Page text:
There are very few rooms, except among the poorest and most degraded, that have not in them some indications of the love of beauty, which is so universal in human nature. Influenced by the same feeling, the cottager's wife scours her tins, arranges her little cupboard of cups and saucers, buys barbarous delineations of 'Noah in the Ark,' or 'Christ with the Elders,' from the pedler; and the nobleman collects around him all he thinks precious in bronze or painting. Cleanliness and order are certainly the simplest manifestations of the love of the beautiful in the household—the germ, which the feeling in its highest development must include; but too many among us remain satisfied with the lower form, and from some reason or other, fail to see the further gratification that is possible to all. Nature, however, stimulates and satisfies this love everywhere, and society in many directions is following in her footsteps. Let us see what can be done in the matter. After all, rooms must still retain the impress of the character of their inhabitants. Yes; but there are certain general rules which all who do arrange them would do well to remember. In the first place, they should be well lighted, and as thoroughly ventilated as they can be made; the eye should be pleased with their general effect; no detail of colouring or furniture should mar it; they should be filled with gentle relief, not uniformity of colour; and there should be as many waving lines, instead of angles, as possible. They should contain all things necessary to their several characters, but nothing very superfluous; and their whole arrangement should indicate, and be subservient to, the idea that prompted it. Above all, they should have in them some thing, or things, to soothe the thoughts, stimulate the fancy, and suggest something higher than the ordinary uses which they serve. Human beings, even in the life of a day, experience many fluctuations of mood, of joy or sadness; and there should be some thing, if not person, in their homes, that would suggest to them mute sympathy and comfort.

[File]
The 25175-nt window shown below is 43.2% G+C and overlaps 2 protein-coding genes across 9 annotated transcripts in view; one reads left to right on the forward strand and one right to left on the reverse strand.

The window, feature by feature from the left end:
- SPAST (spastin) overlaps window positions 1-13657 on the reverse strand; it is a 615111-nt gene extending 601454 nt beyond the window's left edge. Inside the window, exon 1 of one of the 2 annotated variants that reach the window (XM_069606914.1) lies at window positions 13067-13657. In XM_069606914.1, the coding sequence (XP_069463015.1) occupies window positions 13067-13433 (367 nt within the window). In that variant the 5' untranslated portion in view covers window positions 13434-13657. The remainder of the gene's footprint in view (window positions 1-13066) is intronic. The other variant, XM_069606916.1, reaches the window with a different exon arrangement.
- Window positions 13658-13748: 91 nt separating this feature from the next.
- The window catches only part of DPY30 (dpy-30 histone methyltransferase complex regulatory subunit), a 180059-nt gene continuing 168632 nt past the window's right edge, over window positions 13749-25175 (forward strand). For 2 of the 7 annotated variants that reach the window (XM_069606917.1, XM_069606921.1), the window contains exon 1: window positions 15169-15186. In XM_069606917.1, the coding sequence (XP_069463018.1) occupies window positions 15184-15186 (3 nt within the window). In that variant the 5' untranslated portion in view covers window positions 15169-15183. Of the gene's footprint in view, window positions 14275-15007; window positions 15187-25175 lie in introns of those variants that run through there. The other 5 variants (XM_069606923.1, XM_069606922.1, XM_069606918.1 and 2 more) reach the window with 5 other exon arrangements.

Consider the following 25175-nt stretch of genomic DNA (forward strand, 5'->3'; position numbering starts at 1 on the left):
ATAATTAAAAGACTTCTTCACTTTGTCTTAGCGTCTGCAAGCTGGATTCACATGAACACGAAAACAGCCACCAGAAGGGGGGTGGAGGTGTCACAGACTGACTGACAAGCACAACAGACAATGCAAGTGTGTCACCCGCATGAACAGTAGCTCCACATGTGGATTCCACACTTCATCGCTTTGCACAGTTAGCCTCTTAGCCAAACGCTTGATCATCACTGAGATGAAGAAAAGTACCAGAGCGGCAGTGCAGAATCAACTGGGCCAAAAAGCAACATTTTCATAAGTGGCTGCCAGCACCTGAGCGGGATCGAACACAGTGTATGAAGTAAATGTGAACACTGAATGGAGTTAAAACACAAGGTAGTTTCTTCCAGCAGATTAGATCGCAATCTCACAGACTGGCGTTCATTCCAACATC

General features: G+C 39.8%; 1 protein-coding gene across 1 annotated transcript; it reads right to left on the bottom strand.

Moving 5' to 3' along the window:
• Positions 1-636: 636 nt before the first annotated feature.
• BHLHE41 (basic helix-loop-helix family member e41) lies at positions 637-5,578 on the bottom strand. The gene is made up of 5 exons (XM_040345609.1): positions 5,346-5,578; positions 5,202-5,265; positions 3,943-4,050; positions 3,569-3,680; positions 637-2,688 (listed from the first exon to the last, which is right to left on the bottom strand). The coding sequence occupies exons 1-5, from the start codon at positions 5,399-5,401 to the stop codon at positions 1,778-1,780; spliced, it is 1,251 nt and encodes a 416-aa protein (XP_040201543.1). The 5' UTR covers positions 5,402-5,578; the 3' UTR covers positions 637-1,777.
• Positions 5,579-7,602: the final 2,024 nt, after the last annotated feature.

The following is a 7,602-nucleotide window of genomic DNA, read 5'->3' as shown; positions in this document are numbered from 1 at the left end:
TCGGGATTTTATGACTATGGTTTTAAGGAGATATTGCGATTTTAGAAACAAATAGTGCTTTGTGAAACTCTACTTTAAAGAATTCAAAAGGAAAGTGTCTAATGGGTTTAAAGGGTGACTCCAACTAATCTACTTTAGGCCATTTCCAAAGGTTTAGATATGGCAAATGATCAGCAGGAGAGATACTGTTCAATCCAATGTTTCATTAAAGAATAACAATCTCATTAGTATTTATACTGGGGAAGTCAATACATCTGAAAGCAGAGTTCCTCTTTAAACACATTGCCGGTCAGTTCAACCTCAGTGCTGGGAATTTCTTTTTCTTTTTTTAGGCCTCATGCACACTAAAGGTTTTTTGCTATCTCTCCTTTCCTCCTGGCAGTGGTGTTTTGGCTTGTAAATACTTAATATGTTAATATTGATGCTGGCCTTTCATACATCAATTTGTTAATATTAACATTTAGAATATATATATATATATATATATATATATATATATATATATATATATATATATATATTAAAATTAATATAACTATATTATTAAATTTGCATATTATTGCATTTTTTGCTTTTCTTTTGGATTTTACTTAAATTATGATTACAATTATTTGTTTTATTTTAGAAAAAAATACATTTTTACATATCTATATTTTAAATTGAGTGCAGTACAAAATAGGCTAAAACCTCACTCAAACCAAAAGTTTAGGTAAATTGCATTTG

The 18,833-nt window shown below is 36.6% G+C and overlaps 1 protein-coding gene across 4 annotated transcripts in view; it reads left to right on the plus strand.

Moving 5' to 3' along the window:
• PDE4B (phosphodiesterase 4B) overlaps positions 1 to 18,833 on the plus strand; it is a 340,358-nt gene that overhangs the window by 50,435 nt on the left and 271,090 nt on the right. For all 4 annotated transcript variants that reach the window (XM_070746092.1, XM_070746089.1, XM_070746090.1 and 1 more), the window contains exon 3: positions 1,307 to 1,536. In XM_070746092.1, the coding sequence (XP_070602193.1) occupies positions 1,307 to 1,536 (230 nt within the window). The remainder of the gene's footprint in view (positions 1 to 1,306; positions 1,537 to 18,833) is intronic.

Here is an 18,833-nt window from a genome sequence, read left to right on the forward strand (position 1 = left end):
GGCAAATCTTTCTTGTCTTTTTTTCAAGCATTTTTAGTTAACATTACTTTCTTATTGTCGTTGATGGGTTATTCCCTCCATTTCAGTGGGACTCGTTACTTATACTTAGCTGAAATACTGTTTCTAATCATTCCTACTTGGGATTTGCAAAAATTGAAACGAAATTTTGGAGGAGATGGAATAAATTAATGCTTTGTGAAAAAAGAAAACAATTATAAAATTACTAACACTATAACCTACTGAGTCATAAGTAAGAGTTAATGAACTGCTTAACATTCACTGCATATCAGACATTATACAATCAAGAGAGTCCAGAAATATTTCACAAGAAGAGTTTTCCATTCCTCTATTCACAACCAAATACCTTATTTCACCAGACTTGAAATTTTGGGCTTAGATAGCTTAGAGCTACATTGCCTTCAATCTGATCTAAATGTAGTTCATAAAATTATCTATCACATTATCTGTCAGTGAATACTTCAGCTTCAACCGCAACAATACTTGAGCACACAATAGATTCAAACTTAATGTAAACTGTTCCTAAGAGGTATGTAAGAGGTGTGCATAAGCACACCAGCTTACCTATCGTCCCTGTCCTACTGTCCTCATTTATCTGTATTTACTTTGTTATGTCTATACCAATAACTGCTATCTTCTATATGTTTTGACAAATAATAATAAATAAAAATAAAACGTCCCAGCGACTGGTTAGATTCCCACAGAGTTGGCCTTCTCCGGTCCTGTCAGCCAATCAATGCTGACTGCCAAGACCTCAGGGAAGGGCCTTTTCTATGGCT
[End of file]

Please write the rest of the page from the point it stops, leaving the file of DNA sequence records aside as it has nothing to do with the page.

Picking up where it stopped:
Are we sad? It is winter now, and these hyacinth bulbs are unsightly, but spring will bring flowers to them, as time and patience will to us. Are we glad? These roses and geraniums glow in the sunbeams, and we rejoice together. Are we dull? That beautiful Greek form rouses us into activity again. Are we weary of climbing, and dissatisfied with our want of success? Turn to that Raphael, and let us remember, that all who faint not by the way, and aspire worthily, shall at length be transfigured in the light of truth and beauty. There are few if any rooms that need be without some such suggestion and comfort. Nature offers them lavishly to all who care to seek them; and first, and most generously, her loveliest of treasures, flowers, which are the brightest of drawing-room accessories, as well as the sweetest of cottage adornments. Sea-weed, too—which is more difficult to get, but when arranged with taste, is so exquisite in colour—is a sweet remembrance of sea-side beaches and the odour of the spray. Bits of pine-bark and fir-cones are beautiful as to colour, and bring back to us pictures of woods gleaming in the western light, and well-known landscapes seen through vistas of tall stems; sprays of clematis and bryony, a group of ivy-leaves, or bunch of ripe corn, require nothing but a little graceful arrangement to throw a light of beauty over many a dull corner. But some of these ornaments are perishable, and can but delight us for awhile. We must have something more permanent. Ah, then, there are shells which still echo faintly the delicious murmur of the waves, and reflect all the colours of sea and sky together; one or two of them we must secure: the graceful nautilus, from whose mouth shall hang in summer some pendent blossoms; and that Venus's ear, which glitters in the sunbeams as it lies upon the table, and bears the impress of spirits' wings upon its inner surface. Bronzes, marbles, and paintings can be purchased only by the wealthy, so we will not speak of them; we will see them as often as we can in public galleries, and meanwhile rejoice that such fine substitutes in plaster and engraving may become ours. These are yearly becoming more common among us; and treasures of antique and modern art, Grecian gods, and Italian Madonnas, may be our own household delights by the expenditure of a few shillings. Of course, to the taste and requirements of each individual must be left the selection of the kind and character of the beauty he desires to have around him.